Open access transitional agreements ‘risk becoming the norm’

Jisc review finds UK ahead of global average on open access, but questions whether purportedly temporary measures are proving effective at driving change

March 8, 2024

The UK is adapting to open access faster than the global average, but transitional agreements intended to be temporary are at risk of becoming the norm, leaving too much crucial research trapped behind paywalls, according to a Jisc review.

The UK sector’s technology body has published its review of transitional agreements (TAs), charting the progress of open access and billed as one of the most comprehensive studies of its kind.

“TAs enabled the UK to achieve an exceptionally high level of compliance with funder OA policies – over 93 per cent of [UK Research and Innovation]-funded articles have a compliant route available to them and, of these, 63 per cent can be compliant through a Jisc-negotiated TA,” it says.

As an early adopter of TAs, the UK appears to be transitioning to open access more effectively than the global average, the review finds. In 2022, the number of UK open access articles was 4 percentage points higher than the global average (UK 50 per cent; global 46 per cent).

TAs were envisaged as a temporary mechanism to support a transition to full open access, setting out to constrain costs for institutions and drive rapid growth of open access at a UK and global level, the report observes.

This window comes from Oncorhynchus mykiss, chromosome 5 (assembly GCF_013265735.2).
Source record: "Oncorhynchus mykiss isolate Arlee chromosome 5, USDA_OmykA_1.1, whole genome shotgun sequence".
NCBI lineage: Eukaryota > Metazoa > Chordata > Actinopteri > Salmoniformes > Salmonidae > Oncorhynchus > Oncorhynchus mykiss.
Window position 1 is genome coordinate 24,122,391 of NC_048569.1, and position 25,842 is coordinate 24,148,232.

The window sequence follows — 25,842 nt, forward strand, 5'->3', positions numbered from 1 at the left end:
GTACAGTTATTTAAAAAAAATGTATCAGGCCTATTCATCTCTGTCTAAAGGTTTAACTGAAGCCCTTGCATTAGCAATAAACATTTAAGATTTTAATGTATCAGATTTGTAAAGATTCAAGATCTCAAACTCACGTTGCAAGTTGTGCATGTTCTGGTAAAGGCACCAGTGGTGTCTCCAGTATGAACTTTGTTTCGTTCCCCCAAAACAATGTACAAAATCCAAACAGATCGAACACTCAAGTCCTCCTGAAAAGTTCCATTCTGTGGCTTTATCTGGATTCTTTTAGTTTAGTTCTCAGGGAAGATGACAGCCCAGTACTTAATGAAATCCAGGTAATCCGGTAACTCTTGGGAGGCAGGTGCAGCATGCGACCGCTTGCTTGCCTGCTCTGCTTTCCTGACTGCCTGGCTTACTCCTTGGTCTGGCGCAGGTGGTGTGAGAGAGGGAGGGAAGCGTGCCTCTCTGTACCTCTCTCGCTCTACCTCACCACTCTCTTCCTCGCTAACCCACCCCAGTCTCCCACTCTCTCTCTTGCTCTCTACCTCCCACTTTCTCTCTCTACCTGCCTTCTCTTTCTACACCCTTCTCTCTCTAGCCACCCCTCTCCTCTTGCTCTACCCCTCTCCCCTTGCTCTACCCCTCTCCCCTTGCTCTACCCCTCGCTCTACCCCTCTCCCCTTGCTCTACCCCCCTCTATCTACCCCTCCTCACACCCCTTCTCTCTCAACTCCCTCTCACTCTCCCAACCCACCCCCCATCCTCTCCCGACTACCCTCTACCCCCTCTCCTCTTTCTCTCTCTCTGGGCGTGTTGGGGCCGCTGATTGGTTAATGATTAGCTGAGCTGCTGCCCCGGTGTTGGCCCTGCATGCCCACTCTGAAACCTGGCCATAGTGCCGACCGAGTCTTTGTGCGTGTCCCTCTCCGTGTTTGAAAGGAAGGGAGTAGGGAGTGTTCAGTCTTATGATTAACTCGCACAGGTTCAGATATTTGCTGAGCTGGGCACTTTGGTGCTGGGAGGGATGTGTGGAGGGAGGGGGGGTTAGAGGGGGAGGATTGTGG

It refers to “an erosion in confidence that TAs will achieve a transition within an acceptable timescale”.

“Stakeholders are concerned that without transparency and commitments from publishers, TAs will simply become the norm,” the report continues. “Given the level of public funds being invested in TAs, and the continual reliance on the UKRI block grant, it is appropriate to review the data and consider if what was considered a temporary investment is efficiently and effectively achieving a transition to OA.”

Stephen Decent, principal and vice-chancellor of Glasgow Caledonian University, and chair of the Jisc UUK content negotiation strategy group, which oversees negotiations with academic publishers on behalf of the UK’s higher education sector, said: “Despite significant sector-wide investment, the transition from the paywall system to full open access remains elusive. It’s clear that our open research scholarship objectives are out of step with many publishers’ commercial strategies.

“Researcher engagement with alternative dissemination channels is integral to a more inclusive and open research culture where all contributions are open, valued and available for others, regardless of the author’s location or ability to pay.

“Jisc’s review provides a timely prompt for the discussion that we hope will allow the UK research community to achieve its open research goals.”

Liam Earney, managing director for higher education and research at Jisc, said: “The review is a vital piece of work and provides the sector with both an evidence base and the opportunity to take stock. It demonstrates how successful transitional agreements have been at constraining spend and making funded research openly available on publication at speed and at scale.

“However, it indicates that transitional agreements will not deliver on a full transition from paywalls fast enough: eight years after we negotiated the first UK transitional agreement, we encourage the sector to engage with the findings and shape the future of open research dissemination.”

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